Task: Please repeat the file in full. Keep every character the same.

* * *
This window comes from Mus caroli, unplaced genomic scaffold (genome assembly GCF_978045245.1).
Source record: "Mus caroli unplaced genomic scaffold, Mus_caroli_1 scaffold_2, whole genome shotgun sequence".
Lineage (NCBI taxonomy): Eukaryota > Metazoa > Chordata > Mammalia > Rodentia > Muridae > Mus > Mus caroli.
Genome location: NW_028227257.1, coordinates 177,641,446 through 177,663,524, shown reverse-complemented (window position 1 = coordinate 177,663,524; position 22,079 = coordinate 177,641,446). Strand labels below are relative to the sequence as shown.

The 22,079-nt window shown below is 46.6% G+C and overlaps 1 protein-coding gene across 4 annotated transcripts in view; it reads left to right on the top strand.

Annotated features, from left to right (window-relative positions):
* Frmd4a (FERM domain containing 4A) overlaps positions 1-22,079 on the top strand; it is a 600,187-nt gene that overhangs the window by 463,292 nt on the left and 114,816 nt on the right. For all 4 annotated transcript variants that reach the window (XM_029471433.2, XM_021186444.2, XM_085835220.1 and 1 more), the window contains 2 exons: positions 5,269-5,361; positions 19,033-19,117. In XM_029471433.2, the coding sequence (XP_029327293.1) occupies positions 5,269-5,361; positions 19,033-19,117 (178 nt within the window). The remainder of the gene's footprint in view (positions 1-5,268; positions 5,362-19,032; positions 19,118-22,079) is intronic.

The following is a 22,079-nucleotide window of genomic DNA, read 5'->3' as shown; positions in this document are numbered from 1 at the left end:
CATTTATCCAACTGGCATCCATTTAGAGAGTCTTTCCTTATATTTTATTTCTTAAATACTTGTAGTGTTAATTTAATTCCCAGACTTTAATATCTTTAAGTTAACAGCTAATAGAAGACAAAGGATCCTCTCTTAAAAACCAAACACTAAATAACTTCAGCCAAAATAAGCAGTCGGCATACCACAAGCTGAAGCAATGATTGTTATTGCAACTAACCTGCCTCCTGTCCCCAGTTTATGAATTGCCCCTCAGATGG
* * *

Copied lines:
This window comes from Mus caroli, unplaced genomic scaffold (genome assembly GCF_978045245.1).
Source record: "Mus caroli unplaced genomic scaffold, Mus_caroli_1 scaffold_2, whole genome shotgun sequence".
Lineage (NCBI taxonomy): Eukaryota > Metazoa > Chordata > Mammalia > Rodentia > Muridae > Mus > Mus caroli.
Genome location: NW_028227257.1, coordinates 177,641,446 through 177,663,524, shown reverse-complemented (window position 1 = coordinate 177,663,524; position 22,079 = coordinate 177,641,446). Strand labels below are relative to the sequence as shown.

The 22,079-nt window shown below is 46.6% G+C and overlaps 1 protein-coding gene across 4 annotated transcripts in view; it reads left to right on the top strand.

Annotated features, from left to right (window-relative positions):
* Frmd4a (FERM domain containing 4A) overlaps positions 1-22,079 on the top strand; it is a 600,187-nt gene that overhangs the window by 463,292 nt on the left and 114,816 nt on the right. For all 4 annotated transcript variants that reach the window (XM_029471433.2, XM_021186444.2, XM_085835220.1 and 1 more), the window contains 2 exons: positions 5,269-5,361; positions 19,033-19,117. In XM_029471433.2, the coding sequence (XP_029327293.1) occupies positions 5,269-5,361; positions 19,033-19,117 (178 nt within the window). The remainder of the gene's footprint in view (positions 1-5,268; positions 5,362-19,032; positions 19,118-22,079) is intronic.

The following is a 22,079-nucleotide window of genomic DNA, read 5'->3' as shown; positions in this document are numbered from 1 at the left end:
CATTTATCCAACTGGCATCCATTTAGAGAGTCTTTCCTTATATTTTATTTCTTAAATACTTGTAGTGTTAATTTAATTCCCAGACTTTAATATCTTTAAGTTAACAGCTAATAGAAGACAAAGGATCCTCTCTTAAAAACCAAACACTAAATAACTTCAGCCAAAATAAGCAGTCGGCATACCACAAGCTGAAGCAATGATTGTTATTGCAACTAACCTGCCTCCTGTCCCCAGTTTATGAATTGCCCCTCAGATGG